Climate change is an existential threat facing humanity and many other species. In December 2015, representatives from 196 parties negotiated the Paris climate accord. The agreement sets a goal of no more than a 2 degree Celsius rise in global temperatures as the upper limit to avoid climate catastrophe.
Climate scientists predict warming beyond that level would result in a significantly different Earth with rising sea levels, super storms, droughts and extinctions.
While it is not a binding treaty, the Paris agreement calls on countries to make voluntary national pledges to reduce emissions and provide periodic updates on their progress. As of August 2017, 195 countries have signed the agreement, 159 of which have ratified it. In August 2017 the U.S. government, which had signed the agreement, formally communicated its intention to withdraw from the agreement as soon as it is eligible to do so. Prior to President Trump’s announcement, a letter signed by the executives of major companies, including Facebook, Google, Apple, and Unilever, urged the president not to abandon the agreement. After President Trump made that statement, the other signers reiterated their support. More than 200 U.S. mayors and governors have vowed to honor the accord, including Mass. Governor Charlie Baker.
Two-year drought, record-breaking heat and snow - we have already seen the impact of more extreme weather here in Massachusetts. If 2012’s Hurricane Sandy had hit Massachusetts five and a half hours earlier, during high tide, the destruction here would have been more similar to the devastation experienced by New York and New Jersey.
Burning global oil, gas, and coal reserves at current rates (31 gigatons of carbon dioxide annually worldwide) will push us past the 2 degree tipping point by 2030. The stakes could not be higher. Unless we transform to a clean energy future, in the words of former NASA scientist James Hansen, "We conclude that multi-meter sea-level rise would become practically unavoidable. Social disruption and economic consequences of such large sea-level rise could be devastating. It is not difficult to imagine that conflicts arising from forced migrations and economic collapse might make the planet ungovernable, threatening the fabric of civilization."
The close interconnection between our current energy system and the emerging climate crisis demonstrates that energy is not only the key problem we need to solve; it is also the solution. Fossil and nuclear resources are by definition nonrenewable. They are a one-time endowment, one that current generations must use prudently and intelligently in order to transition to a world powered entirely by renewable energy resources. This will require a paradigm shift in how we think about energy, a shift from a system based on extracting energy sources from the ground toward one based on harnessing natural and abundant flows from the air, the water, and the sun. The challenge of this century is to make this transition a reality.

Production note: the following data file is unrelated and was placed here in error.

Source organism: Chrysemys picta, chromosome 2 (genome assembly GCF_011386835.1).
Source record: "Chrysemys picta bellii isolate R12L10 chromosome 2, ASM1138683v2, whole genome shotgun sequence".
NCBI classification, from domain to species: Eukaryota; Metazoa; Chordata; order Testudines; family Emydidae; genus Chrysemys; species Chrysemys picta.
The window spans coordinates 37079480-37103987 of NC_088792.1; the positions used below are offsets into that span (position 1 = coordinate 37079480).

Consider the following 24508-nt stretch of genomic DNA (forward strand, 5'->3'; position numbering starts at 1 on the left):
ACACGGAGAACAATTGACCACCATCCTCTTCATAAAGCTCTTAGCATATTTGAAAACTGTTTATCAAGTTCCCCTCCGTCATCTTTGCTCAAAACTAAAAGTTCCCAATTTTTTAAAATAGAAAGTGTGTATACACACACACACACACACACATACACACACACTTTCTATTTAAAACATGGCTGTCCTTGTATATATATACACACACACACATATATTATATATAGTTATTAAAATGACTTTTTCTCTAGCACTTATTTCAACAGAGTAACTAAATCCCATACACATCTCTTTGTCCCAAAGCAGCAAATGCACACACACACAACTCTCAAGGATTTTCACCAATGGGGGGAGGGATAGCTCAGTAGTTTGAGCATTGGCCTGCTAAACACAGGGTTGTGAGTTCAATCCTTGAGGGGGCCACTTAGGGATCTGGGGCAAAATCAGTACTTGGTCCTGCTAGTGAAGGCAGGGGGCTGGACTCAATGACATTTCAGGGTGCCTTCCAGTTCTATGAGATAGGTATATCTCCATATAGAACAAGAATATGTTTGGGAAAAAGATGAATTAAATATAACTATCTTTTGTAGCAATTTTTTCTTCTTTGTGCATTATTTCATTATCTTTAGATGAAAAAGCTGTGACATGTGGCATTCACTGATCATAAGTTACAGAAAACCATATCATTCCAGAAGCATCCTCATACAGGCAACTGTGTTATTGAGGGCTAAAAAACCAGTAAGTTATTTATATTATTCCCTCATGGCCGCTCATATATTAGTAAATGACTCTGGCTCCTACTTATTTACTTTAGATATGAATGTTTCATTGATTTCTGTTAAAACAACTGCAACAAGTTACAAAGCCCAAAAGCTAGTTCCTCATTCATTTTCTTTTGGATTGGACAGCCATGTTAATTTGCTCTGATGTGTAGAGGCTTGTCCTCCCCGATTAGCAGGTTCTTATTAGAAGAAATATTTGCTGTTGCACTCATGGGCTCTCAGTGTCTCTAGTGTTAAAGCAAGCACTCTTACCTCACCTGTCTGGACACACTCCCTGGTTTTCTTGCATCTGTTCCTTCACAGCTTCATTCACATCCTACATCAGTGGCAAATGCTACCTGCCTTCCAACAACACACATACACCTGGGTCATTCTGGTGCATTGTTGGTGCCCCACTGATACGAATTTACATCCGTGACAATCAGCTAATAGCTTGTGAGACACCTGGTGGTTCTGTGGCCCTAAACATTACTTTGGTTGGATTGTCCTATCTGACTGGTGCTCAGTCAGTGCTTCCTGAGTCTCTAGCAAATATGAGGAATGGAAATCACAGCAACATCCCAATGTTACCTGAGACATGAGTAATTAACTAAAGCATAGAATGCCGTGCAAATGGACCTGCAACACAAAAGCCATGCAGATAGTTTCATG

50% Oil Free by 2030, 100% Renewable by 2050
To avoid the worst outcomes for life on Earth, Sierra Club has set the following goals:
- A carbon-free electric sector by 2030
- 50% reduction in oil use by 2030
- Economy-wide, 100% clean energy by 2050
The goal of fully transitioning the world's energy mix toward renewable energy sources is no longer a utopian ideal; it is being achieved in a number of places around the world today.
Massachusetts: A Leader
Tackling climate change will require global action - but someone must lead. As the United States is responsible for 29% of historical cumulative global emissions of carbon dioxide, more than three times the amount emitted by the next highest emitter (China), the U.S. has a greater responsibility to lead. As the U.S. Congress remains gripped by gridlock, not infrequently leading to government shutdowns, leadership on this issue will have to come from states, showing other states and then the federal government what is possible.
We are fortunate to live in a state where policymakers recognize the need to act on climate, and have taken initial steps to do so:
- Massachusetts has been rated #1 among all states for energy efficiency four years in a row
- The last coal plant in Mass. (Brayton Point) closed in 2017
- Massachusetts was one of the first states to pass aggressive climate change goals with the 2008 Global Warming Solutions Act, which calls for 25% reductions in greenhouse gases from 1990 levels by 2025 and 80% reductions by 2050. A March 2014 review found that more aggressive steps must be taken if we are to meet our 2020 goals.
An additional benefit of ramping up renewable energy is that currently Massachusetts residents, businesses and governments collectively spend ~$22 billion a year on energy, and of that, $18 billion leaves the state – because we do not produce coal or oil or natural gas. The more clean energy we produce at home, the more of those energy dollars remain here at home as well, to invest in our own economy and communities.
Here are some policy changes the Massachusetts Chapter is advocating for in order to reach our greenhouse gas reduction goals: